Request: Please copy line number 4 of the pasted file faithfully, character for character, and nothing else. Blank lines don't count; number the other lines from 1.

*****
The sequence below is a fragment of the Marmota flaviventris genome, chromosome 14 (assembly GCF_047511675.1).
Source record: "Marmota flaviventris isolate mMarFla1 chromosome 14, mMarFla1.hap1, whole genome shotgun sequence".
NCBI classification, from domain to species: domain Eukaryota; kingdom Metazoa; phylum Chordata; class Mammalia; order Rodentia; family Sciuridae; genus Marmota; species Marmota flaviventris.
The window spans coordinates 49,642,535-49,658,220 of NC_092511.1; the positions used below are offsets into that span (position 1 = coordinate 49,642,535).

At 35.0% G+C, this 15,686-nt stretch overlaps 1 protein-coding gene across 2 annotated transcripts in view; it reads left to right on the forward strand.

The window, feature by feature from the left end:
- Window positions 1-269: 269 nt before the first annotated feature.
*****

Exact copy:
The window spans coordinates 49,642,535-49,658,220 of NC_092511.1; the positions used below are offsets into that span (position 1 = coordinate 49,642,535).